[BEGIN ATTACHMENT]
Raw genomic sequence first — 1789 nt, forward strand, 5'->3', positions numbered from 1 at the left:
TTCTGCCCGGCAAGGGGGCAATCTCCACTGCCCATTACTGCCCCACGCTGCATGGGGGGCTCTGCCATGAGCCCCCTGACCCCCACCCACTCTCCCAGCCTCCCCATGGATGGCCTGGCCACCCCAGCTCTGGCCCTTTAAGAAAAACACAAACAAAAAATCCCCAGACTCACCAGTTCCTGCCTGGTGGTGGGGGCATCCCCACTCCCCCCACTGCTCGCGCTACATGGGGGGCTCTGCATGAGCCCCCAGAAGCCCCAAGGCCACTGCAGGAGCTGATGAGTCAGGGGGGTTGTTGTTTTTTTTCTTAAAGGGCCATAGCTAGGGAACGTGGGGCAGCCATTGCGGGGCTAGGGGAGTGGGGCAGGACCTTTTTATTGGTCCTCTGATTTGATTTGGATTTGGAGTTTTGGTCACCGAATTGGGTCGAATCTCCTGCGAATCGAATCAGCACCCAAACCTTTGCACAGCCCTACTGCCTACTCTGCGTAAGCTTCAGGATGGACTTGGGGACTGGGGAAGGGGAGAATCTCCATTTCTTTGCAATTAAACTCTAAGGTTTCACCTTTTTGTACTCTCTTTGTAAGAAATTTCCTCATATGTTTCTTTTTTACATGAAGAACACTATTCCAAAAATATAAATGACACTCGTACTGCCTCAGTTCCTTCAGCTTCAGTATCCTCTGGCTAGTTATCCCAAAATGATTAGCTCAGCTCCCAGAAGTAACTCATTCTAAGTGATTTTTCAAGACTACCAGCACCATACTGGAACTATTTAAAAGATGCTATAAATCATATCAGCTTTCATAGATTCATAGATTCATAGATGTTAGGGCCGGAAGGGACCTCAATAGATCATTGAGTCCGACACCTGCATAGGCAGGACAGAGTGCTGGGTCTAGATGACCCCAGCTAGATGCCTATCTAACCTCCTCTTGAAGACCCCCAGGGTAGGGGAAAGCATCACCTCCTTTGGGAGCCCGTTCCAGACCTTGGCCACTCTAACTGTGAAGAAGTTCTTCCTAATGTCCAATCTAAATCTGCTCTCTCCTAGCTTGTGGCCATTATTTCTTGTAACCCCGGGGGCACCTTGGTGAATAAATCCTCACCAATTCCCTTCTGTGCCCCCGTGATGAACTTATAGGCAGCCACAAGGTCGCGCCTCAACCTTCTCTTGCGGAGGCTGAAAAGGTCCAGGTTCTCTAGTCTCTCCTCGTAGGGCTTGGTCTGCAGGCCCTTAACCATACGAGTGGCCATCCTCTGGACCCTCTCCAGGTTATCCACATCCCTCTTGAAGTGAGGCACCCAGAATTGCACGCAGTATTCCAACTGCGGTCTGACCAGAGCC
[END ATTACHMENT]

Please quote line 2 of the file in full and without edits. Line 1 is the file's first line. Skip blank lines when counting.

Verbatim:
TTCTGCCCGGCAAGGGGGCAATCTCCACTGCCCATTACTGCCCCACGCTGCATGGGGGGCTCTGCCATGAGCCCCCTGACCCCCACCCACTCTCCCAGCCTCCCCATGGATGGCCTGGCCACCCCAGCTCTGGCCCTTTAAGAAAAACACAAACAAAAAATCCCCAGACTCACCAGTTCCTGCCTGGTGGTGGGGGCATCCCCACTCCCCCCACTGCTCGCGCTACATGGGGGGCTCTGCATGAGCCCCCAGAAGCCCCAAGGCCACTGCAGGAGCTGATGAGTCAGGGGGGTTGTTGTTTTTTTTCTTAAAGGGCCATAGCTAGGGAACGTGGGGCAGCCATTGCGGGGCTAGGGGAGTGGGGCAGGACCTTTTTATTGGTCCTCTGATTTGATTTGGATTTGGAGTTTTGGTCACCGAATTGGGTCGAATCTCCTGCGAATCGAATCAGCACCCAAACCTTTGCACAGCCCTACTGCCTACTCTGCGTAAGCTTCAGGATGGACTTGGGGACTGGGGAAGGGGAGAATCTCCATTTCTTTGCAATTAAACTCTAAGGTTTCACCTTTTTGTACTCTCTTTGTAAGAAATTTCCTCATATGTTTCTTTTTTACATGAAGAACACTATTCCAAAAATATAAATGACACTCGTACTGCCTCAGTTCCTTCAGCTTCAGTATCCTCTGGCTAGTTATCCCAAAATGATTAGCTCAGCTCCCAGAAGTAACTCATTCTAAGTGATTTTTCAAGACTACCAGCACCATACTGGAACTATTTAAAAGATGCTATAAATCATATCAGCTTTCATAGATTCATAGATTCATAGATGTTAGGGCCGGAAGGGACCTCAATAGATCATTGAGTCCGACACCTGCATAGGCAGGACAGAGTGCTGGGTCTAGATGACCCCAGCTAGATGCCTATCTAACCTCCTCTTGAAGACCCCCAGGGTAGGGGAAAGCATCACCTCCTTTGGGAGCCCGTTCCAGACCTTGGCCACTCTAACTGTGAAGAAGTTCTTCCTAATGTCCAATCTAAATCTGCTCTCTCCTAGCTTGTGGCCATTATTTCTTGTAACCCCGGGGGCACCTTGGTGAATAAATCCTCACCAATTCCCTTCTGTGCCCCCGTGATGAACTTATAGGCAGCCACAAGGTCGCGCCTCAACCTTCTCTTGCGGAGGCTGAAAAGGTCCAGGTTCTCTAGTCTCTCCTCGTAGGGCTTGGTCTGCAGGCCCTTAACCATACGAGTGGCCATCCTCTGGACCCTCTCCAGGTTATCCACATCCCTCTTGAAGTGAGGCACCCAGAATTGCACGCAGTATTCCAACTGCGGTCTGACCAGAGCC